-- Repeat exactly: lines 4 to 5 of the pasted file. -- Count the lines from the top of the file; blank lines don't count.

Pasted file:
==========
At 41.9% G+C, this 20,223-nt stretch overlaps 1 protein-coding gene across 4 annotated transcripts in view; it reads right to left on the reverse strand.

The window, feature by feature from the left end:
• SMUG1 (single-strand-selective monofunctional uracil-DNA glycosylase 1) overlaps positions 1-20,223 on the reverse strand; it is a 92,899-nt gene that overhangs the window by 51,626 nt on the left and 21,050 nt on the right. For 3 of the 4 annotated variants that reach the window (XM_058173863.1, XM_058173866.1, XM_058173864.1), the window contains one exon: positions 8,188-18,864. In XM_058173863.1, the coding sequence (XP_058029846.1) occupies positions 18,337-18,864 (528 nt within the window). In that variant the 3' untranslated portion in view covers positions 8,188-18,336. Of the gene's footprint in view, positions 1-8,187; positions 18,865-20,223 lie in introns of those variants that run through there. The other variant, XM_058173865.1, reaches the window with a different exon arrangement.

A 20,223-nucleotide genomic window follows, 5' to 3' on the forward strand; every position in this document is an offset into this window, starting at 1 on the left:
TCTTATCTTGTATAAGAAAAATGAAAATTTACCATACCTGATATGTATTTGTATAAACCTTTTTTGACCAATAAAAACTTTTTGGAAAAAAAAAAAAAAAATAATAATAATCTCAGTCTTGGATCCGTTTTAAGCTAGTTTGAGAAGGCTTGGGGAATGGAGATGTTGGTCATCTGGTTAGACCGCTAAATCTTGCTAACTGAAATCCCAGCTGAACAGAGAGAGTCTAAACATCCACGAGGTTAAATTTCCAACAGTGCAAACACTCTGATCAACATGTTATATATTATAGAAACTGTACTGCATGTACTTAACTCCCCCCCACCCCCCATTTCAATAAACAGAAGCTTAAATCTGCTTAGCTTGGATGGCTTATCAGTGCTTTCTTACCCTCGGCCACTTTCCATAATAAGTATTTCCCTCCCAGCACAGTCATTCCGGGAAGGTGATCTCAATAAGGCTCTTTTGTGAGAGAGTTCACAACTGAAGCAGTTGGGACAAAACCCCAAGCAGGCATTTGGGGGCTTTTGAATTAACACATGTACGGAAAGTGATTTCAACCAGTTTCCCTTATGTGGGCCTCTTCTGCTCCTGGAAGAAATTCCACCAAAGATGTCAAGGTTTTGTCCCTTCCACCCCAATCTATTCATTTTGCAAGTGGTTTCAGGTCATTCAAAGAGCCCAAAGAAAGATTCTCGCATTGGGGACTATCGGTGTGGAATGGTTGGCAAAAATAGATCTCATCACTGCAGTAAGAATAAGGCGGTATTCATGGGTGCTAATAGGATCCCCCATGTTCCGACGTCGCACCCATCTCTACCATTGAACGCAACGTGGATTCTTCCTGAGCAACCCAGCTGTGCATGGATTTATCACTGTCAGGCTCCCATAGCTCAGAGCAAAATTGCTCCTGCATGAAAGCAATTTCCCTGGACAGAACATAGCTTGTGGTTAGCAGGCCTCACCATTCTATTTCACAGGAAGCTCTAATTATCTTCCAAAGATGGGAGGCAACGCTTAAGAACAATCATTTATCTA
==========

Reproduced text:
A 20,223-nucleotide genomic window follows, 5' to 3' on the forward strand; every position in this document is an offset into this window, starting at 1 on the left:
TCTTATCTTGTATAAGAAAAATGAAAATTTACCATACCTGATATGTATTTGTATAAACCTTTTTTGACCAATAAAAACTTTTTGGAAAAAAAAAAAAAAAATAATAATAATCTCAGTCTTGGATCCGTTTTAAGCTAGTTTGAGAAGGCTTGGGGAATGGAGATGTTGGTCATCTGGTTAGACCGCTAAATCTTGCTAACTGAAATCCCAGCTGAACAGAGAGAGTCTAAACATCCACGAGGTTAAATTTCCAACAGTGCAAACACTCTGATCAACATGTTATATATTATAGAAACTGTACTGCATGTACTTAACTCCCCCCCACCCCCCATTTCAATAAACAGAAGCTTAAATCTGCTTAGCTTGGATGGCTTATCAGTGCTTTCTTACCCTCGGCCACTTTCCATAATAAGTATTTCCCTCCCAGCACAGTCATTCCGGGAAGGTGATCTCAATAAGGCTCTTTTGTGAGAGAGTTCACAACTGAAGCAGTTGGGACAAAACCCCAAGCAGGCATTTGGGGGCTTTTGAATTAACACATGTACGGAAAGTGATTTCAACCAGTTTCCCTTATGTGGGCCTCTTCTGCTCCTGGAAGAAATTCCACCAAAGATGTCAAGGTTTTGTCCCTTCCACCCCAATCTATTCATTTTGCAAGTGGTTTCAGGTCATTCAAAGAGCCCAAAGAAAGATTCTCGCATTGGGGACTATCGGTGTGGAATGGTTGGCAAAAATAGATCTCATCACTGCAGTAAGAATAAGGCGGTATTCATGGGTGCTAATAGGATCCCCCATGTTCCGACGTCGCACCCATCTCTACCATTGAACGCAACGTGGATTCTTCCTGAGCAACCCAGCTGTGCATGGATTTATCACTGTCAGGCTCCCATAGCTCAGAGCAAAATTGCTCCTGCATGAAAGCAATTTCCCTGGACAGAACATAGCTTGTGGTTAGCAGGCCTCACCATTCTATTTCACAGGAAGCTCTAATTATCTTCCAAAGATGGGAGGCAACGCTTAAGAACAATCATTTATCTA